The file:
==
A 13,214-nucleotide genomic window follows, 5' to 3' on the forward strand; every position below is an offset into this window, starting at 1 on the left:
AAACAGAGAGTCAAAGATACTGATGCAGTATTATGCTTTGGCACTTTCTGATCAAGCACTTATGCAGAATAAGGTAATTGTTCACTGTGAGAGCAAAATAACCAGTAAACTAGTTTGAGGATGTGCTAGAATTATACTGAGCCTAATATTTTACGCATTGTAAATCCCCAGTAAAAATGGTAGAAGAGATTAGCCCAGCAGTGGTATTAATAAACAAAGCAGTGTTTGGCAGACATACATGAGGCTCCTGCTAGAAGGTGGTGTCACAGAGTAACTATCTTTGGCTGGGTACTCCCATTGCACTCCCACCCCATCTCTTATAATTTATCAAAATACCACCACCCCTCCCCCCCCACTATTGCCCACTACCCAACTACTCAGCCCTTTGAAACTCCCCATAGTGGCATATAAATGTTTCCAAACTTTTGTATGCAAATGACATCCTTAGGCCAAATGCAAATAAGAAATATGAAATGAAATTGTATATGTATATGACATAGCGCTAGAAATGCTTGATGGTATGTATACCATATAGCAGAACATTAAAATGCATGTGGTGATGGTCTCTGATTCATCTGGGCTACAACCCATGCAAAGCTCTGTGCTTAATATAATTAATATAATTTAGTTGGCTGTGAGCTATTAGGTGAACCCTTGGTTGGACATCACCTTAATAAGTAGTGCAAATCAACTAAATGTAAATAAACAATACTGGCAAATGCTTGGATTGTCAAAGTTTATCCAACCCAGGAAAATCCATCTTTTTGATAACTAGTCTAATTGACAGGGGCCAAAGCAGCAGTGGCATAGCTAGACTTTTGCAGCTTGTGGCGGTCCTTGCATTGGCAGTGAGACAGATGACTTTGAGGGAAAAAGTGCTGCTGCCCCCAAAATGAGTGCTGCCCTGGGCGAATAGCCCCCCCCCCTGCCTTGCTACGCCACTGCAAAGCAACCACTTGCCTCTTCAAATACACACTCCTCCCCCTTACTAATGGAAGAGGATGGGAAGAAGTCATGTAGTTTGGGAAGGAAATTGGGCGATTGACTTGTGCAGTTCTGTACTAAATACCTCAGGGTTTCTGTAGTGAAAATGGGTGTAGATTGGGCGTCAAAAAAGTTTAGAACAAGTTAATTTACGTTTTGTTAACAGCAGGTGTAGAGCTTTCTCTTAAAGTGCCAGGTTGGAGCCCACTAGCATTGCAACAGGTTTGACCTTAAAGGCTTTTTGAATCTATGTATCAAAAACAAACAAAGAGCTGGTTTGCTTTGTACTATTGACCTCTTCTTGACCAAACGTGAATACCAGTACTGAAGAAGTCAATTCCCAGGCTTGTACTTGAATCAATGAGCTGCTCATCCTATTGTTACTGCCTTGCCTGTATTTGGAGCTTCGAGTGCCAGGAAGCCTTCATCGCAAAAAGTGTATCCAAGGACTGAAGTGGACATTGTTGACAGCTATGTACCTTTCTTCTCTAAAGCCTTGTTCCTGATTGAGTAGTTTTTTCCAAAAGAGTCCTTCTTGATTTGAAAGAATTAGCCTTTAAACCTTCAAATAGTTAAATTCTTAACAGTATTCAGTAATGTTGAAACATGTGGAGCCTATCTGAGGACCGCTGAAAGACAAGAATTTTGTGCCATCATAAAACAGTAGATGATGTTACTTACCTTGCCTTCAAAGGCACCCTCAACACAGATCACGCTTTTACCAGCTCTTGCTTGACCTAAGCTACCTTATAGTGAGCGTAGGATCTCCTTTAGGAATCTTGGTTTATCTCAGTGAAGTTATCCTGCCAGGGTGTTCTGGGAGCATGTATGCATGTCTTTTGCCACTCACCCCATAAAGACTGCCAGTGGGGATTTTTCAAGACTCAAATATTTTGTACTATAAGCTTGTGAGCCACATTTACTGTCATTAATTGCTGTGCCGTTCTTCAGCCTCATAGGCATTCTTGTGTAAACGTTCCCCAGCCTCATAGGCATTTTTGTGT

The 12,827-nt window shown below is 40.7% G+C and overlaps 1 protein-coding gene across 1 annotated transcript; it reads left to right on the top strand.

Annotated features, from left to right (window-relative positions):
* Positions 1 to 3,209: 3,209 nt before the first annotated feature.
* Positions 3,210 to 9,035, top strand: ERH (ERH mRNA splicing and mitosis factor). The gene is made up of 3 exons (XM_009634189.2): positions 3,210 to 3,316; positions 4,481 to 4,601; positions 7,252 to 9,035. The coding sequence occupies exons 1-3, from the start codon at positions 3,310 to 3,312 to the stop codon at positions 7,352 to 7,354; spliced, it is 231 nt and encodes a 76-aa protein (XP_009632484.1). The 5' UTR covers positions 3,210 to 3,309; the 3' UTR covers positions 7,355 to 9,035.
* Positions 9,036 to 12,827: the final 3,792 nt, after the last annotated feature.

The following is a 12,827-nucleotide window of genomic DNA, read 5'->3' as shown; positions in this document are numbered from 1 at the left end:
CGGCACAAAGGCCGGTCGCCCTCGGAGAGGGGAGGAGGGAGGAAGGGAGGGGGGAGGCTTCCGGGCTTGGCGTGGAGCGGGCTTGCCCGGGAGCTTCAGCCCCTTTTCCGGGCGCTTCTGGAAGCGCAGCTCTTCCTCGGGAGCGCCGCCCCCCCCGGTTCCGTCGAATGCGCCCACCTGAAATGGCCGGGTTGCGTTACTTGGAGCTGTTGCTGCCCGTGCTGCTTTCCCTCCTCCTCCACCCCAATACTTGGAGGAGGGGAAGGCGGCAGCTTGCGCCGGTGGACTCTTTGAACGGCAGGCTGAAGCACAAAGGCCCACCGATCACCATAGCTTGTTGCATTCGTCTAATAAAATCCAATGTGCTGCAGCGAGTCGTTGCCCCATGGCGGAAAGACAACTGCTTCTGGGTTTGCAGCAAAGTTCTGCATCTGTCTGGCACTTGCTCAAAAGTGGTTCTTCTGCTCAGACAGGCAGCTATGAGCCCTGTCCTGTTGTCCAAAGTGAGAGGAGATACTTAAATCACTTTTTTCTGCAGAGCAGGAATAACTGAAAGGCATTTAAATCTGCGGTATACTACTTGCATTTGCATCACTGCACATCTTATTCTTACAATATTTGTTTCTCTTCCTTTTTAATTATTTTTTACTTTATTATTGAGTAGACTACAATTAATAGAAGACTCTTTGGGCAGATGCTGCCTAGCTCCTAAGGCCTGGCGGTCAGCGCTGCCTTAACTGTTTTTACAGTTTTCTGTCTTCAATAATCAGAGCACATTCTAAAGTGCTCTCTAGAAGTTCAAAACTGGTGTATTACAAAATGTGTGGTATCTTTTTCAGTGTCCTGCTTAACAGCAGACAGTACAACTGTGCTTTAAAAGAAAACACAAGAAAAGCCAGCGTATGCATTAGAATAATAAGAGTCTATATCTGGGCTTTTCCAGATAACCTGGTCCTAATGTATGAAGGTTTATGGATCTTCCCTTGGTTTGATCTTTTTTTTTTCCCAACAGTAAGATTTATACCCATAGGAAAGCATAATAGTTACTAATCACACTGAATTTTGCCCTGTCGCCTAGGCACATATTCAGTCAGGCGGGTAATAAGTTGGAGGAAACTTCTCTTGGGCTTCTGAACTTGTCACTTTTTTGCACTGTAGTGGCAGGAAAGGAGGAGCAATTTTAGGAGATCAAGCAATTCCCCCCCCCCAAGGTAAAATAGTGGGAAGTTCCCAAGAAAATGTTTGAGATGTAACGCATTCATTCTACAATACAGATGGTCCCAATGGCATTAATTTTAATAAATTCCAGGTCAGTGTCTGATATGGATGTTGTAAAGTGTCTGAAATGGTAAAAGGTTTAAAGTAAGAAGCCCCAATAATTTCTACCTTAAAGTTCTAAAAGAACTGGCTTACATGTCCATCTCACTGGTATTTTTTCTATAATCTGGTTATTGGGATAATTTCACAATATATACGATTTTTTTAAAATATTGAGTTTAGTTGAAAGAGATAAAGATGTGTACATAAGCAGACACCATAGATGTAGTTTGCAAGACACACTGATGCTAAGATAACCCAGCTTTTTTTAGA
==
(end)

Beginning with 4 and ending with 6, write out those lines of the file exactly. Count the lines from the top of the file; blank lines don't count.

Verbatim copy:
Annotated features, from left to right (window-relative positions):
* Positions 1 to 3,209: 3,209 nt before the first annotated feature.
* Positions 3,210 to 9,035, top strand: ERH (ERH mRNA splicing and mitosis factor). The gene is made up of 3 exons (XM_009634189.2): positions 3,210 to 3,316; positions 4,481 to 4,601; positions 7,252 to 9,035. The coding sequence occupies exons 1-3, from the start codon at positions 3,310 to 3,312 to the stop codon at positions 7,352 to 7,354; spliced, it is 231 nt and encodes a 76-aa protein (XP_009632484.1). The 5' UTR covers positions 3,210 to 3,309; the 3' UTR covers positions 7,355 to 9,035.